About This Event
Doors Open:10:00 PM
Show Time:10:00 PM
This is a general admission event in The Gallery at LPR.
THUNDER is legend. The party has existed for years as a “you-had-to-know-about-it-already-to-be-there” after hours underground rock-n-roll party, run from the dirt floors of Brett’s Basement. For a party to remain a well-guarded secret like THUNDER, over the course of nearly a decade, is unprecedented in New York.
THUNDER has a folklore of its own, passed between partygoers, promoters, groupies, and the easily awestricken; stories too good to share with just anyone, too raunchy to be printed, too strange to doubt their authenticity, and too nasty to have come from any party but THUNDER.
Now, the party is going public.
THUNDER founders Herbert Holler (The Freedom Party), Iván Rodriguez (Nasty Mondays), Alcorn Minor (Bounce), and Brett Tabisel (Macaulay Culkin’s iPod) are bringing the city’s dirtiest rock-n-roll party to the basement at LPR. THUNDER, never before thrown in a public space, will retain everything that created the mystique of New York’s most talked about party: The clowns, the guest DJs, the bar-top dancing, the keg in the middle of the room, the only-in-New-York-City vibe. THUNDER is coming out from the shadows and into a whole new era.
You’ve saw three people sport the THUNDER lapel pin at the red carpet this year, the THUNDER tattoo on one of the NBA’s hottest young stars, runway models making the THUNDER hand sign during fashion week, and the hand-written THUNDER flier in the background of one of this summer’s biggest blockbusters. Now you can see what THUNDER is all about. And unlike the trailer for a Kevin James movie, THUNDER hasn’t shown you all it’s good parts yet.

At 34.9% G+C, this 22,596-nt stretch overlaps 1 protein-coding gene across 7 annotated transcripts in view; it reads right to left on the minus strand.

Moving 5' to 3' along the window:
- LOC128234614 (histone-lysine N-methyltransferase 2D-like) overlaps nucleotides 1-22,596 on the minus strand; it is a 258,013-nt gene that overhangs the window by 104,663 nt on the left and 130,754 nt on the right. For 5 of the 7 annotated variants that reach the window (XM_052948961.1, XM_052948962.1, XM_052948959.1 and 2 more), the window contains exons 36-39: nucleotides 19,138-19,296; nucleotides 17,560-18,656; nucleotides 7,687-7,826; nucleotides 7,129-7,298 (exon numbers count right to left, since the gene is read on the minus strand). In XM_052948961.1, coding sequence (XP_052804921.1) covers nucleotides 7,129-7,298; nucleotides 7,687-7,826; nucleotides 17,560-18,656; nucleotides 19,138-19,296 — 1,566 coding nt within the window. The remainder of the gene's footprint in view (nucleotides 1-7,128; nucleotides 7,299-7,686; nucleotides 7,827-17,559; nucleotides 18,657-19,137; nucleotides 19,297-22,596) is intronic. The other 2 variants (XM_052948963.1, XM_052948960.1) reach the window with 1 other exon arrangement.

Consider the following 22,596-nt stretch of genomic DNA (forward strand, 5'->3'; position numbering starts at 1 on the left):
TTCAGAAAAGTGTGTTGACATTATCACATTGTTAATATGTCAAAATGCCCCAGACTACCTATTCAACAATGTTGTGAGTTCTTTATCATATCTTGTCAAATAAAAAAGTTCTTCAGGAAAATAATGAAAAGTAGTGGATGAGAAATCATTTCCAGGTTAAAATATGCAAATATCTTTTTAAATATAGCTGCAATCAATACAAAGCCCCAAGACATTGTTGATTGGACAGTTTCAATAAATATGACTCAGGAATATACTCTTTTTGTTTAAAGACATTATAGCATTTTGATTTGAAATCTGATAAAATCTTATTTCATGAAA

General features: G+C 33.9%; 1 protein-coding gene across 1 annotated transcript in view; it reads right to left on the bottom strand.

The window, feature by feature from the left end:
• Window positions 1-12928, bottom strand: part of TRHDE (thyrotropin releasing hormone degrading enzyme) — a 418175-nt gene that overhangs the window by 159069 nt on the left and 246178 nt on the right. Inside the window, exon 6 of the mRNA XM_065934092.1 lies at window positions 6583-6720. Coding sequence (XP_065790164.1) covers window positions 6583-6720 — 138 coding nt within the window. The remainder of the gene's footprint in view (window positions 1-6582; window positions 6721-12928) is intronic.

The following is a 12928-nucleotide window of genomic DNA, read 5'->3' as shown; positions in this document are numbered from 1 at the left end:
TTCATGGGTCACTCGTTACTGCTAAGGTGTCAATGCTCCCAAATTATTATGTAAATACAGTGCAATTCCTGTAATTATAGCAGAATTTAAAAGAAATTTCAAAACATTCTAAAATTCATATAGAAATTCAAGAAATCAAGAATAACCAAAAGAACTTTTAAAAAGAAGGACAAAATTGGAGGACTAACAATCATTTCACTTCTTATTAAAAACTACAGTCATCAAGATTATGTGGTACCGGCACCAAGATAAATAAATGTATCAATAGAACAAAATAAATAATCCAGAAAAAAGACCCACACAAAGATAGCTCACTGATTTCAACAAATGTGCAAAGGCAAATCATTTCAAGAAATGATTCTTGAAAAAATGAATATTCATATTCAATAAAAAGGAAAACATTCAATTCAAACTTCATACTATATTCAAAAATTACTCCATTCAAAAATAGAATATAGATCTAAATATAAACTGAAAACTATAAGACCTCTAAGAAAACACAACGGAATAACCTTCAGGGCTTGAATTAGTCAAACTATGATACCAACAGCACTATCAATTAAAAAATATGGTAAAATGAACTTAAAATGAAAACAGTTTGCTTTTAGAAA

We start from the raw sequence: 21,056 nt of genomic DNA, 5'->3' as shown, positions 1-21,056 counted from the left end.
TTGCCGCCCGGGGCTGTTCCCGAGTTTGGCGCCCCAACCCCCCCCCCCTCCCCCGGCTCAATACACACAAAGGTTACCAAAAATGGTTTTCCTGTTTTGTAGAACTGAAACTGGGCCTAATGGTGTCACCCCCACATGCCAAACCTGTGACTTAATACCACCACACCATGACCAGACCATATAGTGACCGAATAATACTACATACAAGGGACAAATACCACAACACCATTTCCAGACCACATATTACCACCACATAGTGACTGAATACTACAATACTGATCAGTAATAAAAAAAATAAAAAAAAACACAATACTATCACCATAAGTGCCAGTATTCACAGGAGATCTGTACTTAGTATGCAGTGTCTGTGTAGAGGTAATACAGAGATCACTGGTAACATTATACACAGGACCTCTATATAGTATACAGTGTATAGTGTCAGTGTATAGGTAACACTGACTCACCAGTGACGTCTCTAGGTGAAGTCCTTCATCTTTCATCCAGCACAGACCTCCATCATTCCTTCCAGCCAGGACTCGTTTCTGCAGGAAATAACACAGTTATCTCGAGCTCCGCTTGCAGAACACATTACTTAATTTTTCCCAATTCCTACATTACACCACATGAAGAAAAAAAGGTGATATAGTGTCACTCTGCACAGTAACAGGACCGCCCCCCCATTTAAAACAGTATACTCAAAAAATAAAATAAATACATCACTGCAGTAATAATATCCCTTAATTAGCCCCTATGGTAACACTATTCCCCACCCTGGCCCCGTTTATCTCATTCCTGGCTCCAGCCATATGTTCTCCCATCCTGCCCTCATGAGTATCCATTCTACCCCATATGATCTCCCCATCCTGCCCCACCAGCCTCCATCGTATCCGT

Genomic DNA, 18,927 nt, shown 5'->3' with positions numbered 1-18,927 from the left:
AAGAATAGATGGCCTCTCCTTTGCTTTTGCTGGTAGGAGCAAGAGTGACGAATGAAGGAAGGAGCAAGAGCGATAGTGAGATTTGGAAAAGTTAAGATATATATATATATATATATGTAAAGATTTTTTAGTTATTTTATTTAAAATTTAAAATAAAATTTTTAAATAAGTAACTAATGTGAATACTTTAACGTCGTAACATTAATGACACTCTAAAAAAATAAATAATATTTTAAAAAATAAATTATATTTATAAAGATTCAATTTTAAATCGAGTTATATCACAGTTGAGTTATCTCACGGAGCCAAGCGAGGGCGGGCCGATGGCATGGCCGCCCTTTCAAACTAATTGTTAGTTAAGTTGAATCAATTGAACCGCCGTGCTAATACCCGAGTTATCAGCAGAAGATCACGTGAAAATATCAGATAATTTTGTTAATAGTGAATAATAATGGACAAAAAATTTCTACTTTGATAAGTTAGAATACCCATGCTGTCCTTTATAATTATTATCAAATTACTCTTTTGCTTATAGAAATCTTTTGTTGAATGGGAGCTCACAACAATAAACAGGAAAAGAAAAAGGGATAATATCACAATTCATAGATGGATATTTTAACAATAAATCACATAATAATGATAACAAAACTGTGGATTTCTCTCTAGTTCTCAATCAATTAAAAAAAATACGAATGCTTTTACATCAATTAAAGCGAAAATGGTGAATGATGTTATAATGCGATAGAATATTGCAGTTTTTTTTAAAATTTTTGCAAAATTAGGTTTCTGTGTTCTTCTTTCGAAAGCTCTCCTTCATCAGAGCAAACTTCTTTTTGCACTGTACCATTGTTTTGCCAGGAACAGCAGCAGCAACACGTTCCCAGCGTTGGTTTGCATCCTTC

Ivan Rodriguez has been behind the decks for almost two decades. His eclectic selection will make you pass from RATM to Dolly Parton without noticing that Tame Impala was in the middle. As an all terrain selector he likes his drinks cold and his music as loud as it can get without worrying if it is in tapes, vinyl or the forgotten nineties music savior support best known as cd. Whatever. Quality sound freaks, pseudo digital noise geeks and music lovers: it doesn’t really matter because the only thing you should care about when you go to a party is having fun. Shaking dance floors all over the world, from the 90s Spanish indie temple, El fantasma de los ojos azules to Nasty Mondays NYC, has given him some perspective and a great deal of training in the art of tasting elements. Artist, writer, musician and founder of congregations that became part of the secret society of urban legends (if you were there, no one would believe you) like Radio Manolo, Paulina Cupana or Thunder, his different alter egos makes it difficult to track him. If you find a party where he is performing, don’t miss it, could be the only chance you have in a lifetime.